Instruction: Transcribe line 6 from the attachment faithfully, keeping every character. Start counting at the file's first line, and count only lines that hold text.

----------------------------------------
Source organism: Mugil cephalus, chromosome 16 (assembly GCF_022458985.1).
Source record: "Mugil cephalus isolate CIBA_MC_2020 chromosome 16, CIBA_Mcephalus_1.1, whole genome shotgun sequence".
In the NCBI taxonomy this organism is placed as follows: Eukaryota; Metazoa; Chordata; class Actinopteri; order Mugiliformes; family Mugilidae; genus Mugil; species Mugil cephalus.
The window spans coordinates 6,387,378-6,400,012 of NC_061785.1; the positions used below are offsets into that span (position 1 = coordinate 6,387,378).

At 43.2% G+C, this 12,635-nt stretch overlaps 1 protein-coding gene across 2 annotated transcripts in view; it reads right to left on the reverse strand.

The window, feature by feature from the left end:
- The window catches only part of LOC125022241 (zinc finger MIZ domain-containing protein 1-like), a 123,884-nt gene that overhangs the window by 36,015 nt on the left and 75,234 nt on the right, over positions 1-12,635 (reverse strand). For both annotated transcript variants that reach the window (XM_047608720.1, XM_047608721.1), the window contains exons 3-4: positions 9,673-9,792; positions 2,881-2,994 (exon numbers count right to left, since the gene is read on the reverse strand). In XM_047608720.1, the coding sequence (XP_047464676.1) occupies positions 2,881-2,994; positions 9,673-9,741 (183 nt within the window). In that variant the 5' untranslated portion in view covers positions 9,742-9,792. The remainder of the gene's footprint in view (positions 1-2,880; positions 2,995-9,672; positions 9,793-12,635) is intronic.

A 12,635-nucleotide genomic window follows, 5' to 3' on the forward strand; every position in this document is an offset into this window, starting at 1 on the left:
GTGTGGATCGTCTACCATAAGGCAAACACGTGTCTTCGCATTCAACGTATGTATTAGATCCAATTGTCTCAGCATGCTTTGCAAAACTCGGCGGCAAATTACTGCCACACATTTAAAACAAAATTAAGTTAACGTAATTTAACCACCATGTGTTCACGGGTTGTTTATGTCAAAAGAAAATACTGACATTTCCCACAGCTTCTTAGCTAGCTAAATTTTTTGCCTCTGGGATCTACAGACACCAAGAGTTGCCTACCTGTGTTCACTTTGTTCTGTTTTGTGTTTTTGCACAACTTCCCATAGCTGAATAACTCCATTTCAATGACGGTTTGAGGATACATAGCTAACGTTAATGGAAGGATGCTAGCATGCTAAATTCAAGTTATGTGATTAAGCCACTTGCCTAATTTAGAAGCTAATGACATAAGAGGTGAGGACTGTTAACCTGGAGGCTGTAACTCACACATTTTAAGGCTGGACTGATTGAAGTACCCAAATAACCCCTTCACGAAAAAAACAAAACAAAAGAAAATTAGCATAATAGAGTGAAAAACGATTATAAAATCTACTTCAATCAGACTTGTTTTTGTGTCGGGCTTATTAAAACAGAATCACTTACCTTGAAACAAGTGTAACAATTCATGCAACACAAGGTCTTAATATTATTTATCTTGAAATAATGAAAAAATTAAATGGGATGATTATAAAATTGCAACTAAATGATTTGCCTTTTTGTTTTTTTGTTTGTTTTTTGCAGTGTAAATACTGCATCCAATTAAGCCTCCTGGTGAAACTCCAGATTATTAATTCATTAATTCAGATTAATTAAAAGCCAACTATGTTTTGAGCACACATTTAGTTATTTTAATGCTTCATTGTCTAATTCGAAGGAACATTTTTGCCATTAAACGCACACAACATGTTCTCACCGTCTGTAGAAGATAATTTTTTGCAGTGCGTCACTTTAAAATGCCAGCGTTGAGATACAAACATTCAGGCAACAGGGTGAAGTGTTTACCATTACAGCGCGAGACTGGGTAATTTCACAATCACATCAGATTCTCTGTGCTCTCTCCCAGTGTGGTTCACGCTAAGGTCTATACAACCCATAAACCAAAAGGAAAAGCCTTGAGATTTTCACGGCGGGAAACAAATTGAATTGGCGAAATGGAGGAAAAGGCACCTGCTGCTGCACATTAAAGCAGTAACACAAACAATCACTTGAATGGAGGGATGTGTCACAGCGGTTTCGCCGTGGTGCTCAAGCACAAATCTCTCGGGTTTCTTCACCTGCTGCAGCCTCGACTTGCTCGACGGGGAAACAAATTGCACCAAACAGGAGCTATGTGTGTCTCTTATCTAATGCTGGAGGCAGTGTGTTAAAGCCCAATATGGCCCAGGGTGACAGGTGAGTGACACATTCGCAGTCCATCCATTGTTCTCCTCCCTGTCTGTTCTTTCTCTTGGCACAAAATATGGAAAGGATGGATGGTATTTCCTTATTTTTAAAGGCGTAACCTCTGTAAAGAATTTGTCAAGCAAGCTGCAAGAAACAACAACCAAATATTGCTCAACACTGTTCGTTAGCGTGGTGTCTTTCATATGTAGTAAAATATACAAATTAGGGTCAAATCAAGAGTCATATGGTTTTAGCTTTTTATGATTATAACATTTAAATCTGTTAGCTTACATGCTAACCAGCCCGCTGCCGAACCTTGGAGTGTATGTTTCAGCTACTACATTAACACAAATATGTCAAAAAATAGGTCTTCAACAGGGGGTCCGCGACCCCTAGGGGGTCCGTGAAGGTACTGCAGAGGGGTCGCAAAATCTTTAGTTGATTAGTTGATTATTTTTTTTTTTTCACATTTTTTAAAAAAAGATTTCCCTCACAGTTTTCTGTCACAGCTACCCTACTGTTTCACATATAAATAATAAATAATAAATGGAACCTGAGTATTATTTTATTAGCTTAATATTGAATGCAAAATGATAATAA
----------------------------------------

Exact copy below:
The window, feature by feature from the left end: